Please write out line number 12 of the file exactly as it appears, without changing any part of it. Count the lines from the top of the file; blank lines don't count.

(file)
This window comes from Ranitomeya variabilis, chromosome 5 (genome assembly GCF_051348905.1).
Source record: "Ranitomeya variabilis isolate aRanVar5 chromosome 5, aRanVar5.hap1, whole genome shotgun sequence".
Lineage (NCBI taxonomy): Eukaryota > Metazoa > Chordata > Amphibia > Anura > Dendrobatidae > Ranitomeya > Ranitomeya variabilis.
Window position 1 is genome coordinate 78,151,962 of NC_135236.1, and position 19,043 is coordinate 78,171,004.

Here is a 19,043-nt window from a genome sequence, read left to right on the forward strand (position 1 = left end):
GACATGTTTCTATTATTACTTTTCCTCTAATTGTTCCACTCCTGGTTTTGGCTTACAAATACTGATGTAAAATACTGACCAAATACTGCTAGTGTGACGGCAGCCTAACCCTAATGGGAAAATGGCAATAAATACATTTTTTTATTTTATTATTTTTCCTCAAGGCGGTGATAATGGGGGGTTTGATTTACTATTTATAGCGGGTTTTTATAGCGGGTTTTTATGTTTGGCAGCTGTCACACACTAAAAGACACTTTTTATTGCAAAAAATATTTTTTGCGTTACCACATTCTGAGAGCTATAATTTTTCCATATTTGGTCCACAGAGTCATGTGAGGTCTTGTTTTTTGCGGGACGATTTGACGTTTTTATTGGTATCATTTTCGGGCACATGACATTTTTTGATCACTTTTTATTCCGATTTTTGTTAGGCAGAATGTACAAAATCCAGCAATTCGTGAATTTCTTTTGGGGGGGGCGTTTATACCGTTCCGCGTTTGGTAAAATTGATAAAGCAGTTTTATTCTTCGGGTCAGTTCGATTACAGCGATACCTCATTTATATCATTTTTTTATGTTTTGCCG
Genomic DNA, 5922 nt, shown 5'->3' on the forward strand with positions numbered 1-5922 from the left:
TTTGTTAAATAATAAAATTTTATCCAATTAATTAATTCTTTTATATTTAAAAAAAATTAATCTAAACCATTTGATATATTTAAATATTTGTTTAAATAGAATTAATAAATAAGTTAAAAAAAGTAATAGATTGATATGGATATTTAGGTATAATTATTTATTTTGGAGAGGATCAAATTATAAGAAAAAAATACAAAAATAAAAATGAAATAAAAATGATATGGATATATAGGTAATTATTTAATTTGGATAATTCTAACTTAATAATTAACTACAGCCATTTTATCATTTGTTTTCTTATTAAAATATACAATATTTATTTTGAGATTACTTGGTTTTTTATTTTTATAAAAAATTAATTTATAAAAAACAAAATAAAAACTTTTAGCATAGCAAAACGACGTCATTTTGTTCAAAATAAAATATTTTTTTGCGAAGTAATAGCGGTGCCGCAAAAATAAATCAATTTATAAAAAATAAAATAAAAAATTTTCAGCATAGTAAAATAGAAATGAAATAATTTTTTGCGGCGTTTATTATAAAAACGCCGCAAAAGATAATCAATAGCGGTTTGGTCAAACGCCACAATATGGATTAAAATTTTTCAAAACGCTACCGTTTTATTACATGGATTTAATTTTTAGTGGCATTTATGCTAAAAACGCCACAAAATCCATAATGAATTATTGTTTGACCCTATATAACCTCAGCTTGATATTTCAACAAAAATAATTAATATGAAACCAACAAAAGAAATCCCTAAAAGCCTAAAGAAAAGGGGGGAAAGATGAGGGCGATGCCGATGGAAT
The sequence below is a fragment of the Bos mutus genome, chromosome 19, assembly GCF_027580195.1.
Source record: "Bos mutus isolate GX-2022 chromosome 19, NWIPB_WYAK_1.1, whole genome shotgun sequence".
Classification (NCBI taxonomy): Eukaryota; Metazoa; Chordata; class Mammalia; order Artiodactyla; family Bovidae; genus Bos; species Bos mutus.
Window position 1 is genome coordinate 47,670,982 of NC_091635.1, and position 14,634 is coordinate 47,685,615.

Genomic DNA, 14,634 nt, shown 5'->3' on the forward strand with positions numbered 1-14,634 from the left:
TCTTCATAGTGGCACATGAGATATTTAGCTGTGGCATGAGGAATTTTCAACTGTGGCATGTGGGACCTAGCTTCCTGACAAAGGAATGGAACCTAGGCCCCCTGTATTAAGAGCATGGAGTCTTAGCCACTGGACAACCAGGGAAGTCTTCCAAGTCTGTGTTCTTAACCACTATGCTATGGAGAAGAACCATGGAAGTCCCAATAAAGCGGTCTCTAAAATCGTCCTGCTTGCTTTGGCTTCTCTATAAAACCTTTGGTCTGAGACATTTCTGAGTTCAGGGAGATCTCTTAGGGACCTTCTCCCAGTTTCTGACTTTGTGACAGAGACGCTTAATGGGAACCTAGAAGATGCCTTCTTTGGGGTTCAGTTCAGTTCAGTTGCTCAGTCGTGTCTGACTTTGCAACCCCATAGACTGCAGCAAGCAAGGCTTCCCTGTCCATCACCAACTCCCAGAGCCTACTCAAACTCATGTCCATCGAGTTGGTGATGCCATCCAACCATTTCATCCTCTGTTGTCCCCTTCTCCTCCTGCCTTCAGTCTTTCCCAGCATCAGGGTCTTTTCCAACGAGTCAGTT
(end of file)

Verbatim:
Window position 1 is genome coordinate 47,670,982 of NC_091635.1, and position 14,634 is coordinate 47,685,615.